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The meow of a cat can be cute and even entertaining.
But when a cat is in distress, the wails can be depressing. The shrieking wail from a cat in pain will strike a raw nerve in the heart of any pet parent.
You will want to do whatever you can to alleviate the pain.
A good example of such a scenario is when mama cat gets separated from her kittens.
She will probably start crying for her kittens.
But is there another explanation or is the only possibility?
Keep reading to find out.
Mother Cat Will Cry When She Misses Her Kittens
Like any other mammal, mama cat has a maternal attachment to her babies and the separation period won’t be easy.
So, whether the kittens died or they were taken to a new home, the mother will most likely respond by moving around the house crying—as if looking for them.
In addition to crying, the cat will start acting strangely towards you, other pets and even towards stuffed animals around the house.
She may suddenly get aggressive towards other pets, so you may want to be extra vigilant in case you need to intervene in a fight.
It can be quiet draining emotionally to see your cat cry but don’t let your love for her cloud your judgment.
Cats are not like humans and she just a little time to get over it.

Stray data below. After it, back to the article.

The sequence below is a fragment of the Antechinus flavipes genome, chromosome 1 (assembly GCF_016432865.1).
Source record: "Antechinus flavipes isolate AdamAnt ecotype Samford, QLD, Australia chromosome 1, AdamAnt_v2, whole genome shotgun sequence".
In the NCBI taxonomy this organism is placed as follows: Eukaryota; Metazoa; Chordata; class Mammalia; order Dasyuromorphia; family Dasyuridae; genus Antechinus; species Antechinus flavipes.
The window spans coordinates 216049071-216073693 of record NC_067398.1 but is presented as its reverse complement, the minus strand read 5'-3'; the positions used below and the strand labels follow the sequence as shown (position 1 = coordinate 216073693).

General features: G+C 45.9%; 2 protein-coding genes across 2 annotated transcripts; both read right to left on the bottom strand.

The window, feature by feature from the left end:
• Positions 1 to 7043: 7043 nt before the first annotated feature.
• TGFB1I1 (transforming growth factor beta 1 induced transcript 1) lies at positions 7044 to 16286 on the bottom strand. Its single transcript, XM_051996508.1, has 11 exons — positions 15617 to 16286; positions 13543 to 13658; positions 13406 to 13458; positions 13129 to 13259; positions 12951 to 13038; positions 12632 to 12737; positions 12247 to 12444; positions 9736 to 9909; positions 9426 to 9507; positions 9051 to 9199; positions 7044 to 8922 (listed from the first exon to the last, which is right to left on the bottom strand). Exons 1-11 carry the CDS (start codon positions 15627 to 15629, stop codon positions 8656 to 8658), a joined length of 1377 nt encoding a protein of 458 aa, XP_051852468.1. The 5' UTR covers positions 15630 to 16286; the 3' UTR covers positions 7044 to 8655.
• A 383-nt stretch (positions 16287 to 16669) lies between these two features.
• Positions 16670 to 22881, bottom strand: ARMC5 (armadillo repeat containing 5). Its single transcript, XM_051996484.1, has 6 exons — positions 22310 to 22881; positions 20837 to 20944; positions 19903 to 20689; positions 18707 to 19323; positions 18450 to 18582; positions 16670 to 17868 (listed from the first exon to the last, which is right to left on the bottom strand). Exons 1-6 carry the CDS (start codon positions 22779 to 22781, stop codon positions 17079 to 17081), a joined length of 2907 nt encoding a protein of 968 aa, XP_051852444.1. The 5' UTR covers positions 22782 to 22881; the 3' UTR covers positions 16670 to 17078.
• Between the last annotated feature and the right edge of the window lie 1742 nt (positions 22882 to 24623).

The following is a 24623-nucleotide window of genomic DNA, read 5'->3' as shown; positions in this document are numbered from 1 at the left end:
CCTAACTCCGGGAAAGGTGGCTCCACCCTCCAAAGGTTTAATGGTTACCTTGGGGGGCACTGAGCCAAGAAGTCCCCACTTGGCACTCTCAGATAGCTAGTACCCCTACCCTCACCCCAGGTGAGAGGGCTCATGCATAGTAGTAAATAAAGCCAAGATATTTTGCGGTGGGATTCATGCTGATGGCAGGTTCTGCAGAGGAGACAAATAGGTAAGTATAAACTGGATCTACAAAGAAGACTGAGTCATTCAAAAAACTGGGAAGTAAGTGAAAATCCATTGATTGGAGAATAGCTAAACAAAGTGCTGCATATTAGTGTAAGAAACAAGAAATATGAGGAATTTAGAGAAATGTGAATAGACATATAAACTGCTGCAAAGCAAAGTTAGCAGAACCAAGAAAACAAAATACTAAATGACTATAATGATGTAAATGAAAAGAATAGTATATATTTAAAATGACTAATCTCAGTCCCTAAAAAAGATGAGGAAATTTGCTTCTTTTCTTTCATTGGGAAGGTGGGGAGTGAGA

In fact, cats are only attached to the kittens for a couple of weeks and then are eager to let them go as soon as she weans them.
In the wild, cats have to learn to fend for themselves so they can’t hang around their mother into adulthood. This is one of the traits that have remained in domesticated cats for hundreds of years.
Mother Cat Might Cry When On Heat
It’s easy to assume that mama cat is crying for her kittens but sometimes, she could just be crying because she is back on heat.
A cat’s cycle lasts two weeks and once she gets back on heat, she may start crying and restlessly move around the house. This moaning is usually a “call” to potential mates.
Luckily, moaning is not the only sign of a cat on heat, so you can check for other signs to know for sure whether she is crying for her kittens or she is on heat again.
Some of the other signs to look for include restlessness, grooming excessively, occasionally sticking her butt in the air and moving her tail sideways (mating position), and wanting to get outdoors even if she is an indoors cat.
What to Do About It
It is advisable not to separate the kittens from her mother too soon.
Mother cats needs to breastfeed her kittens for a couple of weeks and then start weaning them at 10-12 weeks.
Once the kittens are weaned, the mother will start detaching from her kittens, which is nature’s way of preparing them to be independent.
In fact, after a couple of months, mother cat will start growling at her kittens.
So, if you are patient to let nature takes it course, the mother cat will eventually detach from her kittens and will not be as emotionally affected when they finally get permanently separated.
That said, there are some scenarios where you have no choice but to separate them sooner, which means you need a solution for the crying mama cat.
Here are a couple of things you can do to help the mother cat:
I. Keep her mentally stimulated with toys
The first thing you can try is giving her toys to play with.
The idea is to keep her preoccupied so that she doesn’t fixate on the missing kittens.